Deborah Maranville, Lisa Radtke Bliss, Carolyn Wilkes Kaas & Antoinette Sedillo López



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In discussing experiential education, Best Practices for Legal Education focused primarily on the three traditional types of separate experiential courses: in-house clinics, externships, and simulations, and treated them in a separate chapter. These courses were defined as those where “experience is a significant or primary method of instruction” rather than a secondary method, and where “students must perform complex skills in order to gain expertise.”

Arguably, this separate treatment reinforced what has too often been a divide between doctrinally-focused teaching and practice-focused teaching. Best Practices recognized that “experiential education can be employed as an adjunct to traditional methodologies regardless of class size” through methods such as incorporating simulation exercises into doctrinally-focused courses. It did so, however, only as part of its discussion of best practices for legal education generally.

This section builds on Best Practices by emphasizing the need to incorporate experiential education throughout the curriculum in order to maximize its educational impact. The term “experiential education” is, therefore, used to encompass both separate experiential courses and what will be termed “experiential modules.” Because a key distinction in experiential education is between simulated and real experiences, the term “clinical legal education” will be restricted to separate courses involving real experiences—law clinics, externships and offerings using alternative models, often termed “hybrids.” The term “law clinics” will be used to include both traditional in-house clinics taught by full-time faculty, and other structures that provide a similar level of intensive, integrated teaching and supervision.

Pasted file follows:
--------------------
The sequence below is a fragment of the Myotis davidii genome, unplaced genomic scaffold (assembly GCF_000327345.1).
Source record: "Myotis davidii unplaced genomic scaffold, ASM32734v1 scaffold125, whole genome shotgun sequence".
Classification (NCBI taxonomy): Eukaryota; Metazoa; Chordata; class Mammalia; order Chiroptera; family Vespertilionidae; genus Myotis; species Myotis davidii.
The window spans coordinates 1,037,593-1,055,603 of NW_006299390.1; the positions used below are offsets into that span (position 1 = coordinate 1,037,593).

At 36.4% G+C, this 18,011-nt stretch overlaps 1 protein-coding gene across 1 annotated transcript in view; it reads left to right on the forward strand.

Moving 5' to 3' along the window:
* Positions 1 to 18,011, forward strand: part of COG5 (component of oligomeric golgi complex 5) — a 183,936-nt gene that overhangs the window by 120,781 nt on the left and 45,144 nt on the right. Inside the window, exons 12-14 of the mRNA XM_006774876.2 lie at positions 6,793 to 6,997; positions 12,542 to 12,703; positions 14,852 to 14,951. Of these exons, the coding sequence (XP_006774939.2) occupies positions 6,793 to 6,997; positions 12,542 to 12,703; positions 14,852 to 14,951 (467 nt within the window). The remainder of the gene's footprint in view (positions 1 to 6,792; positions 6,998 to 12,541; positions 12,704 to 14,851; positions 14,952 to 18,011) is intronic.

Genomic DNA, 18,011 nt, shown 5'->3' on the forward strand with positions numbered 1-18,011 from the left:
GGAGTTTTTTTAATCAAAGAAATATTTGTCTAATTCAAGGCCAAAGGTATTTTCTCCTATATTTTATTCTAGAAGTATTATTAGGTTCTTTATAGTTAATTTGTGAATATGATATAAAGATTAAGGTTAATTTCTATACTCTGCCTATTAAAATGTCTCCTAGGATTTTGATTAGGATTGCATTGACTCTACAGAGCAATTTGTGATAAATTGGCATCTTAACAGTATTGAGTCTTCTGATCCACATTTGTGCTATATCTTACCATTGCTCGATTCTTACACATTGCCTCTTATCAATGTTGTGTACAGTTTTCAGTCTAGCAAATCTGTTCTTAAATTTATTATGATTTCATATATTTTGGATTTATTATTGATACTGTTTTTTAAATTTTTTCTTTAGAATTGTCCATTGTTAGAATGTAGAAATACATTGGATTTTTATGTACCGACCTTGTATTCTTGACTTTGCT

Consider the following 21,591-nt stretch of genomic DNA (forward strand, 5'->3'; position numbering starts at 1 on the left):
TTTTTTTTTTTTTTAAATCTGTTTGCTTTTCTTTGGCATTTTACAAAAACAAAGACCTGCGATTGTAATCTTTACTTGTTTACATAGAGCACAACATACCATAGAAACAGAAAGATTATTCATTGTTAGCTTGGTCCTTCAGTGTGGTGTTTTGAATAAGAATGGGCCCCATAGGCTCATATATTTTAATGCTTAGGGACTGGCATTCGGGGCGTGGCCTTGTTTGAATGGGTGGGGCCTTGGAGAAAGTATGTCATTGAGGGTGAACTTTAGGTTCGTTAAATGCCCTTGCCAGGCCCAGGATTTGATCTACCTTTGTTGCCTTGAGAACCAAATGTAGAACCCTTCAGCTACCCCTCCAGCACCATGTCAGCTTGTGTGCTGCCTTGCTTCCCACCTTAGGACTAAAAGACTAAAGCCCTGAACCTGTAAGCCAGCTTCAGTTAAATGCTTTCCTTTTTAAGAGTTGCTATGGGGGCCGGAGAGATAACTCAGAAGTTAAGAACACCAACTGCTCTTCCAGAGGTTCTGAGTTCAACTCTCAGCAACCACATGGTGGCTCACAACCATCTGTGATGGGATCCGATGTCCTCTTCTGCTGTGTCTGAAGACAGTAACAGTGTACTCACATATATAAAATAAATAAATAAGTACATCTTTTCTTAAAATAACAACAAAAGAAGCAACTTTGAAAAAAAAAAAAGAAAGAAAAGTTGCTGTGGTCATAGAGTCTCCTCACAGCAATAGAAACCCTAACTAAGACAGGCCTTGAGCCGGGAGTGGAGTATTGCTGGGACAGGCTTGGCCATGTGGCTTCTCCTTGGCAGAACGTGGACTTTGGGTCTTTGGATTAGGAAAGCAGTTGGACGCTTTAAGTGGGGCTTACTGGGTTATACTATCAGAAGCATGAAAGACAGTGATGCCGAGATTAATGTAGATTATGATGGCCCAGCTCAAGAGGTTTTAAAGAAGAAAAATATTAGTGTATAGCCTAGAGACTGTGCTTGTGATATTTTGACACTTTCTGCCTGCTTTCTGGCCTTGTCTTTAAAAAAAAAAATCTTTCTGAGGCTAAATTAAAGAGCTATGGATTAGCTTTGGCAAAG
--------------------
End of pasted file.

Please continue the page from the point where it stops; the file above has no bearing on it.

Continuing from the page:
As Best Practices suggested, it is helpful to distinguish “experiential learning” and “experiential education.” Both happen in law school, and in life; both are important. Experiential learning is simply a primary way that people learn on their own, whereas experiential education involves active and purposeful design and teaching. A focus on experiential education directs law schools and individual legal educators to their role in ensuring that maximum learning takes place beyond raw experience. The way in which each teacher integrates experiential education methods will often determine how far the students develop as lawyers in response to those methods. The way in which a law school designs and delivers a coherent array of courses to allow a student to progress from novice to (reasonably) competent professional in three short years will, more and more, define its efficacy, reputation, and leadership as a provider of legal education.

Title of Book

Building on Best Practices: Transforming Legal Education in a Changing World



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Document Type

Book Chapter




New Providence, NJ


clinical legal education, experiential education


Legal Education

Incorporating Experiential Education Throughout the Curriculum

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